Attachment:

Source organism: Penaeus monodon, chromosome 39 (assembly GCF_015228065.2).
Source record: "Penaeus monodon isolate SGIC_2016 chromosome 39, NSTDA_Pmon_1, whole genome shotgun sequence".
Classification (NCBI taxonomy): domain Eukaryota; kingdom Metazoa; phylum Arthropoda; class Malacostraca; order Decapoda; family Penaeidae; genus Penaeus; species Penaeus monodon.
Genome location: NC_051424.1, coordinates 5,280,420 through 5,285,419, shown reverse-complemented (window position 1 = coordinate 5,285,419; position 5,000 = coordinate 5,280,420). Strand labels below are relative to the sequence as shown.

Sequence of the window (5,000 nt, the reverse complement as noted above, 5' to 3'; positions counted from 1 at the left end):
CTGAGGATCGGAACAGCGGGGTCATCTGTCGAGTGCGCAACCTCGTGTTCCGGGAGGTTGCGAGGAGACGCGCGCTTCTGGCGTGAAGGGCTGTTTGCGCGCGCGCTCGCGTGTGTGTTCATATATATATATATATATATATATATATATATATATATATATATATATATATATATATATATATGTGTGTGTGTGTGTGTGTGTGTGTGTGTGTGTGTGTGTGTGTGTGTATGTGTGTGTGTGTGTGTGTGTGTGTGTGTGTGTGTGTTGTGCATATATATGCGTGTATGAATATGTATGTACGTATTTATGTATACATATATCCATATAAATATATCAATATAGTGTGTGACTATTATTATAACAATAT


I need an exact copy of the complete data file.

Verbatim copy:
Source organism: Penaeus monodon, chromosome 39 (assembly GCF_015228065.2).
Source record: "Penaeus monodon isolate SGIC_2016 chromosome 39, NSTDA_Pmon_1, whole genome shotgun sequence".
Classification (NCBI taxonomy): domain Eukaryota; kingdom Metazoa; phylum Arthropoda; class Malacostraca; order Decapoda; family Penaeidae; genus Penaeus; species Penaeus monodon.
Genome location: NC_051424.1, coordinates 5,280,420 through 5,285,419, shown reverse-complemented (window position 1 = coordinate 5,285,419; position 5,000 = coordinate 5,280,420). Strand labels below are relative to the sequence as shown.

Sequence of the window (5,000 nt, the reverse complement as noted above, 5' to 3'; positions counted from 1 at the left end):
CTGAGGATCGGAACAGCGGGGTCATCTGTCGAGTGCGCAACCTCGTGTTCCGGGAGGTTGCGAGGAGACGCGCGCTTCTGGCGTGAAGGGCTGTTTGCGCGCGCGCTCGCGTGTGTGTTCATATATATATATATATATATATATATATATATATATATATATATATATATATATATATATATATGTGTGTGTGTGTGTGTGTGTGTGTGTGTGTGTGTGTGTGTGTGTGTATGTGTGTGTGTGTGTGTGTGTGTGTGTGTGTGTGTGTTGTGCATATATATGCGTGTATGAATATGTATGTACGTATTTATGTATACATATATCCATATAAATATATCAATATAGTGTGTGACTATTATTATAACAATAT